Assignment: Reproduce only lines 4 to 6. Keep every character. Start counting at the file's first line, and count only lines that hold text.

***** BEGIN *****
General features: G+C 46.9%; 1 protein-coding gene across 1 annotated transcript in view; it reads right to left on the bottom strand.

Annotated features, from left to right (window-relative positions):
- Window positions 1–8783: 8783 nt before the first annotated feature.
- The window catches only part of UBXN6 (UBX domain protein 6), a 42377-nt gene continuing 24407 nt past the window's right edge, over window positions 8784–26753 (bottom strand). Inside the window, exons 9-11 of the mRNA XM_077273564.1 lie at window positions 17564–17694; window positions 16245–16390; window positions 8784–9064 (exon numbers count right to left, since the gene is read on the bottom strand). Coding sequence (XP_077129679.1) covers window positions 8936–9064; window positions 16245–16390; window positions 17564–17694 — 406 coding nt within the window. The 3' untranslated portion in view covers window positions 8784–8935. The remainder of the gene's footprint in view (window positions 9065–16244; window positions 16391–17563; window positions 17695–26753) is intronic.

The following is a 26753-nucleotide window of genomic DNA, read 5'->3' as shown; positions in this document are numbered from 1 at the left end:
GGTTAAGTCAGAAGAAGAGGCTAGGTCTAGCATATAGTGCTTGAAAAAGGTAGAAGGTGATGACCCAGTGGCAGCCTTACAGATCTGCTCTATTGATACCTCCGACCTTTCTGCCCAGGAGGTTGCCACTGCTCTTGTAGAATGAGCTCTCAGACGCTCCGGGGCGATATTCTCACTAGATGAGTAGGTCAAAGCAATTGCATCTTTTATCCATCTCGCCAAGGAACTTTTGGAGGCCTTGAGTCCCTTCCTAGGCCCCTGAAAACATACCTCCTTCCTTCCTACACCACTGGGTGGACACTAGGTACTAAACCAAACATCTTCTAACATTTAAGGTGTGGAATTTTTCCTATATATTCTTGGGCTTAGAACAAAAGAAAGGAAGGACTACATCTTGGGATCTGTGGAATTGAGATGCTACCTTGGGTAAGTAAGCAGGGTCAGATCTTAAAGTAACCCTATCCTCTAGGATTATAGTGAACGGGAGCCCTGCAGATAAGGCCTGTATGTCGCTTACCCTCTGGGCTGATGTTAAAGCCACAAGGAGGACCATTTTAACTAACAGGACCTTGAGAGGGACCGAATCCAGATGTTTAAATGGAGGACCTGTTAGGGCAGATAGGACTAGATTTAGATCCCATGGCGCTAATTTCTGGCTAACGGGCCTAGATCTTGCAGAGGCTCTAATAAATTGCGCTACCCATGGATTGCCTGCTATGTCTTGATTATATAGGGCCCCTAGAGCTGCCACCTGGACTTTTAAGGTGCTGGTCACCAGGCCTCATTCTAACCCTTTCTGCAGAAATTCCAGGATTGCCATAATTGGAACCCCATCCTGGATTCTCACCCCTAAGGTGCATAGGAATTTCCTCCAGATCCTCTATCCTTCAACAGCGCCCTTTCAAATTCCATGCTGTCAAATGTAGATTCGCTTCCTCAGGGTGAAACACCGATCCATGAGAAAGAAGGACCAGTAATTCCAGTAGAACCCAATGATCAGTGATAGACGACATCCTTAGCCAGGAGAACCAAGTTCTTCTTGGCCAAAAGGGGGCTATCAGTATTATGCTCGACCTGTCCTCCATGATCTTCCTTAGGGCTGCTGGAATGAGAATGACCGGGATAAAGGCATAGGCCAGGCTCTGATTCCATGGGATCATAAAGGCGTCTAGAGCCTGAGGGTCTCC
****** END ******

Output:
- The window catches only part of UBXN6 (UBX domain protein 6), a 42377-nt gene continuing 24407 nt past the window's right edge, over window positions 8784–26753 (bottom strand). Inside the window, exons 9-11 of the mRNA XM_077273564.1 lie at window positions 17564–17694; window positions 16245–16390; window positions 8784–9064 (exon numbers count right to left, since the gene is read on the bottom strand). Coding sequence (XP_077129679.1) covers window positions 8936–9064; window positions 16245–16390; window positions 17564–17694 — 406 coding nt within the window. The 3' untranslated portion in view covers window positions 8784–8935. The remainder of the gene's footprint in view (window positions 9065–16244; window positions 16391–17563; window positions 17695–26753) is intronic.

The following is a 26753-nucleotide window of genomic DNA, read 5'->3' as shown; positions in this document are numbered from 1 at the left end:
GGTTAAGTCAGAAGAAGAGGCTAGGTCTAGCATATAGTGCTTGAAAAAGGTAGAAGGTGATGACCCAGTGGCAGCCTTACAGATCTGCTCTATTGATACCTCCGACCTTTCTGCCCAGGAGGTTGCCACTGCTCTTGTAGAATGAGCTCTCAGACGCTCCGGGGCGATATTCTCACTAGATGAGTAGGTCAAAGCAATTGCATCTTTTATCCATCTCGCCAAGGAACTTTTGGAGGCCTTGAGTCCCTTCCTAGGCCCCTGAAAACATACCTCCTTCCTTCCTACACCACTGGGTGGACACTAGGTACTAAACCAAACATCTTCTAACATTTAAGGTGTGGAATTTTTCCTATATATTCTTGGGCTTAGAACAAAAGAAAGGAAGGACTACATCTTGGGATCTGTGGAATTGAGATGCTACCTTGGGTAAGTAAGCAGGGTCAGATCTTAAAGTAACCCTATCCTCTAGGATTATAGTGAACGGGAGCCCTGCAGATAAGGCCTGTATGTCGCTTACCCTCTGGGCTGATGTTAAAGCCACAAGGAGGACCATTTTAACTAACAGGACCTTGAGAGGGACCGAATCCAGATGTTTAAATGGAGGACCTGTTAGGGCAGATAGGACTAGATTTAGATCCCATGGCGCTAATTTCTGGCTAACGGGCCTAGATCTTGCAGAGGCTCTAATAAATTGCGCTACCCATGGATTGCCTGCTATGTCTTGATTATATAGGGCCCCTAGAGCTGCCACCTGGACTTTTAAGGTGCTGGTCACCAGGCCTCATTCTAACCCTTTCTGCAGAAATTCCAGGATTGCCATAATTGGAACCCCATCCTGGATTCTCACCCCTAAGGTGCATAGGAATTTCCTCCAGATCCTCTATCCTTCAACAGCGCCCTTTCAAATTCCATGCTGTCAAATGTAGATTCGCTTCCTCAGGGTGAAACACCGATCCATGAGAAAGAAGGACCAGTAATTCCAGTAGAACCCAATGATCAGTGATAGACGACATCCTTAGCCAGGAGAACCAAGTTCTTCTTGGCCAAAAGGGGGCTATCAGTATTATGCTCGACCTGTCCTCCATGATCTTCCTTAGGGCTGCTGGAATGAGAATGACCGGGATAAAGGCATAGGCCAGGCTCTGATTCCATGGGATCATAAAGGCGTCTAGAGCCTGAGGGTCTCC